About Reforming Arizona
Why Reforming Arizona Criminal Justice?
Criminal justice reform is a frequent topic of conversation in Arizona, and for good reason. Over the past few decades, Arizona policymakers have been too quick to turn to the criminal law to deal with a wide range of social problems, producing a crisis of mass incarceration. Consider just a few data points:
- The United States is the world leader in incarceration: with only 5% of the world’s population, the nation houses around 25% of its prisoners. Arizona plays a pivotal role in securing America’s global status, with the 5th highest rate of incarceration in the nation.
- Prison populations throughout the United States skyrocketed over the past few decades, increasing 400% from 1980 to 2017. During this same period, the prison population in Arizona grew by 1,200%, expanding from 3,456 in 1980 to 42,312 in 2017. (This far outstripped the state’s general population growth.)
- Arizona’s prison population has continued to increase even as its crime rate has declined. For example, from 2000 to 2018, the Arizona prison population increased by 60%, while the property crime rate declined by 44% and the violent crime rate fell by 12%.
Using the national average for length of prison stay as a point of comparison, Arizona sentences for property crimes are 100% longer, sentences for drug offenses are 40% longer, and sentences for violent offenses are 25% longer.
Imprisoning more than 40,000 Arizonans is fiscally unsustainable, sure, but it’s also morally problematic. Arizona’s criminal justice policies have destroyed the lives of countless individuals, families, and communities. And the costs of incarceration are not borne equally. Instead, they’re concentrated in racially disparate ways and focused on the state’s most vulnerable populations. So now, more than ever, a broad and bipartisan swath of Arizonans believe that the state needs to rethink its approach to criminal justice. But even with this groundswell of support for change, it’s proven difficult to find consensus on reforms that would secure justice, promote equality, and protect public safety. Here’s an idea: what if we ask some of the nation’s leading scholars to see what evidence-based solutions they would recommend for the Arizona criminal justice system? Welcome to Reforming Arizona Criminal Justice (RACJ), a collaborative project from the Academy for Justice and the Arizona State Law Journal.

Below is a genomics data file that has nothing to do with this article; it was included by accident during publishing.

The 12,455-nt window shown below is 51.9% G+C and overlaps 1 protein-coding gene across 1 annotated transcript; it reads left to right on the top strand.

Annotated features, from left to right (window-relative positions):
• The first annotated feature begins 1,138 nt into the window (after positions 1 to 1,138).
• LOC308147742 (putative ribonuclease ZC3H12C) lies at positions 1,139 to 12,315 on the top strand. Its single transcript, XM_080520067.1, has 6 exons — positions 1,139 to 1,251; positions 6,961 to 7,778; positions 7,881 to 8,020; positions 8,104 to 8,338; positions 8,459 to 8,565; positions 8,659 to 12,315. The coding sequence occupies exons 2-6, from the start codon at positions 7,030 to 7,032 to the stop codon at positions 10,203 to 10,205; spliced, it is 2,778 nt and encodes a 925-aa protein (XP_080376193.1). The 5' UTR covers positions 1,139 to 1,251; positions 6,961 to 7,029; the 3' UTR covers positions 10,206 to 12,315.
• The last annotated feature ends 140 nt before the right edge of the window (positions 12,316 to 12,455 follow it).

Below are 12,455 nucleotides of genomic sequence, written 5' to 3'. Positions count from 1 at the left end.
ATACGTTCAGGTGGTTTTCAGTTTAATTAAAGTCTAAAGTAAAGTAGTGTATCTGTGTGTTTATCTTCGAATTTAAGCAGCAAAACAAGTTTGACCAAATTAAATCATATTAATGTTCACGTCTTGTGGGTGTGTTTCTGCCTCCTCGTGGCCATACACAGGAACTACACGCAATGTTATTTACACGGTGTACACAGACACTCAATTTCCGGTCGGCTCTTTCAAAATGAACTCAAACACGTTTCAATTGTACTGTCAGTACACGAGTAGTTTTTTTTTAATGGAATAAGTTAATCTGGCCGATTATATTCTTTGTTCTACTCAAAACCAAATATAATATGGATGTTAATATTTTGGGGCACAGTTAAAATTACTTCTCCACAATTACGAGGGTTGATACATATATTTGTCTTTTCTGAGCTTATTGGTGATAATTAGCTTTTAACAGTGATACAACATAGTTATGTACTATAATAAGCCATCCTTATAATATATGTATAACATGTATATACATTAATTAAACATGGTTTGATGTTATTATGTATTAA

What is Reforming Arizona Criminal Justice?
RACJ is a special issue of the Arizona State Law Journal comprised of a dozen accessible articles on Arizona criminal justice policy written by some of the nation’s leading criminal justice scholars. Each of the articles offers an intimate look into Arizona criminal law, provides an overview of relevant academic research, and proposes concrete recommendations for reform. Together, these articles address a broad spectrum of topics across all major stages of the criminal process, with a particular eye toward the most pressing and salient issues of criminal justice reform in Arizona, including sentencing, prison oversight, bail and pretrial detention, juvenile justice, marijuana reform, forensic evidence, treatment of sex offenders, the policing of homelessness, and expungement.
What’s the goal of Reforming
Arizona Criminal Justice?
The overarching goal of RACJ is to help bridge the gap between academia and criminal justice reform in Arizona. To achieve this goal, RACJ is organized around three main objectives: